Intermediate syndrome (IMS) is nominated because it occurs   in   the  interval  between  the  end  of  the  acute cholinergic crisis and OPIDN. Researchers have proven that IMS occurred between 48 and 96 h after acute poisoning and is recognized by weakness of proximal muscles of limb, neck flexors, respiratory muscles, and is attributed to necrosis of muscle fibers. Serum CPK rises in 6 h following muscle injury and continues to elevate for 5 to 6 days after injury. If there is outstanding injury to the muscle due to complications development, the CPK level continues to be elevated. Since half-life of CPK is about 1.5 days, it normalizes within 5 to 6 days of a single muscle insult (Sahjian and Frakes, 2007).
Cases with mild and moderate OP poisoning cases had elevated serum CPK level at least in one of the three serial measurements. This suggests that there is a direct relation between serum CPK levels and IMS. So, it is necessary for measuring CPK levels, especially after 48 h, in moderately to severely poisoned patients, so that IMS can be recognized earlier and patients can be referred to higher centers for immediate management of respiratory failure, reducing morbidity and mortality (Kumar et al., 2015). Bhattacharyya et al. (2011) showed that serum CPK level is elevated in severely poisoned patients even in the absence of IMS due to muscle fiber necrosis.
Generally, the mechanisms of hyperlactatemia including hypoperfusion lead to cellular hypoxia, increased activity of Na+/K+– ATPase in  normoxia, increased pyruvate and lactate due to increased  anaerobic glycolysis, decreased lactate clearance, muscle hyperactivity due to seizures, and impaired electron transfer and oxidative phosphorylation (Benaissa et al., 2003; Hulme and Sherwood, 2004; Jorens et al., 2004; Gunnerson, 2005).
Evaluation of the blood lactate level is generally used in diagnosis and management of the patients with signs and symptoms of sepsis or shock and is a sign of tissue hypoperfusion (Kompanje et al., 2007). The role of blood lactate level has been studied as a prognostic factor in drug and chemical poisoning too (Dell'Aglio et al., 2009; Seidowsky et al., 2009; Manini et al., 2010; Mégarbane et al., 2010; Inoue et al., 2008; Lee et al., 2012).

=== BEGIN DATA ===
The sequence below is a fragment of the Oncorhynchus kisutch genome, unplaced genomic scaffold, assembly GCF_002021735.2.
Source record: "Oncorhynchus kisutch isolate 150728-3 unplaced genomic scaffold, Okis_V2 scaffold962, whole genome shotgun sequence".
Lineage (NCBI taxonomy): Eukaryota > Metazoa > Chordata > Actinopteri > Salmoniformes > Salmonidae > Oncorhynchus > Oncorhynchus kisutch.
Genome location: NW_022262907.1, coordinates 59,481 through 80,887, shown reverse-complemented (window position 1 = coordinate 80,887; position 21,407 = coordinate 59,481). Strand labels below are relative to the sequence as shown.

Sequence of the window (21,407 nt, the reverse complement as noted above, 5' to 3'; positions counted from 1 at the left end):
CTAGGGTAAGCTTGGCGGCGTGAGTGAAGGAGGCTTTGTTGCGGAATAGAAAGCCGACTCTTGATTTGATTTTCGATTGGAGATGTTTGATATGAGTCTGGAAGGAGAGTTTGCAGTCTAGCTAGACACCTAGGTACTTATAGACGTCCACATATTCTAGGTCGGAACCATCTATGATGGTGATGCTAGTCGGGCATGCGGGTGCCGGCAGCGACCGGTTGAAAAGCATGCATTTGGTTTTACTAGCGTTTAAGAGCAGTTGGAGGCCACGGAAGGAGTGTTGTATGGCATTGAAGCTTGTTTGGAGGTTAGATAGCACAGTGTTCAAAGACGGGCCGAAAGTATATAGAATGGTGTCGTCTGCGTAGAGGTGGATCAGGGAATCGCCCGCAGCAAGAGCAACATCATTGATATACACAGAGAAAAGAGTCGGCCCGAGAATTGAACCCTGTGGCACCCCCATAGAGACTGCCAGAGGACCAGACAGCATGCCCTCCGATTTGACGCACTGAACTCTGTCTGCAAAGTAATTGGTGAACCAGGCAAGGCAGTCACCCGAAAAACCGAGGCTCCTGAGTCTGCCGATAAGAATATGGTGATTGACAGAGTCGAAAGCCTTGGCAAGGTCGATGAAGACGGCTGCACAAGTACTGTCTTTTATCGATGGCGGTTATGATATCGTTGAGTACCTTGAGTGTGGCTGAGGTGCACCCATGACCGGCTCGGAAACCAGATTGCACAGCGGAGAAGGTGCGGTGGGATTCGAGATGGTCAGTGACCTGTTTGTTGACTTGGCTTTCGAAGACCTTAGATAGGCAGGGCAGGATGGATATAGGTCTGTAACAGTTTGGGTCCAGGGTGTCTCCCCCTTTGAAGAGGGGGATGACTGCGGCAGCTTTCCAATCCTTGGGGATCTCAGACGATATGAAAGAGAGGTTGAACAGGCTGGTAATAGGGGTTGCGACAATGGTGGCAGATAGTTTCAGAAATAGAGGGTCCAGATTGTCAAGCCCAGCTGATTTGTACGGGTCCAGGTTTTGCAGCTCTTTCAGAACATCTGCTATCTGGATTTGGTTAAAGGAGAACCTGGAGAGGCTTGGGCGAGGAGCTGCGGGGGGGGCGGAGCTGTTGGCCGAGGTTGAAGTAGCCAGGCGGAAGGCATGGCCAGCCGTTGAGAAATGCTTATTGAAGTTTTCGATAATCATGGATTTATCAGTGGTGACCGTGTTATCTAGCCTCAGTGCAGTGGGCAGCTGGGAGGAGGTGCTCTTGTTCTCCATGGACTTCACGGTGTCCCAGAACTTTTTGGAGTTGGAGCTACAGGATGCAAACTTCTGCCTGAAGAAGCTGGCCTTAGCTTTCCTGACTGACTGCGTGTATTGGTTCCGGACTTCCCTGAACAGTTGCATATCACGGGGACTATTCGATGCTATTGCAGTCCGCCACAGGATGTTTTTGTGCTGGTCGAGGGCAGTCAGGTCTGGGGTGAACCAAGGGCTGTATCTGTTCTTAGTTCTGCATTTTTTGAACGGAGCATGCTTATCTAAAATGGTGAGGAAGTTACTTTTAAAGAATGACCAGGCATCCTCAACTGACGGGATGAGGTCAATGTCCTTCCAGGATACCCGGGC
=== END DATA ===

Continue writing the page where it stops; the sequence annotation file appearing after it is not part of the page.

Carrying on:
The current study detected a high statistically significant elevation in serum lactate levels with increased category of severity on admission, 6 and 24 h post admission as well as a strong positive correlation between lactate and severity of poisoning.
According to Lionte et al. (2016), lactate and Glasgow Coma Scale (GCS) can be used to predict morbidity and mortality after systemic poisons exposure. Tang et al. (2016) reported that 6-h post-admission high blood lactate levels, low blood pH, and low lactate clearance rates were independent prognostic factors identified forOP poisoning. This also keep up with Maignan et al. (2014), who stated that, some indicators such as toxicological history, GCS, QT interval, and serum lactate level, proved to be useful to distinguish between low and high acuity poisoned patients with deliberate drug poisoning, in order to avoid excessive morbidity after a retrospective analysis. In the same manner, Besli et al. (2010) identified a positive correlation between lactate and carboxyhemoglobin (COHb) levels and detected higher lactate levels in patients with neurological findings. Sokal and Kralkowska (1985) reported that lactate levels of patients with severe CO poisoning are significantly higher than mild poisoning. Inoue et al. (2008) reported also  that  initial  lactate  levels  may  be  associated  with clinical course and outcome. So, they suggested that it can be used as a good marker for clinical course. Furthermore, Moon et al. (2011) suggested that the first lactate value is an independent factor for the change of mental status in CO poisoning and determining the need for intensive medical treatment, and it may be useful in predicting prognosis. In contrast to these results, Rishu et al. (2013) and Nichol et al. (2010) reported that blood lactate level has been reported to be a poor prognostic factor predicting death in hospital and ICU-admitted patients.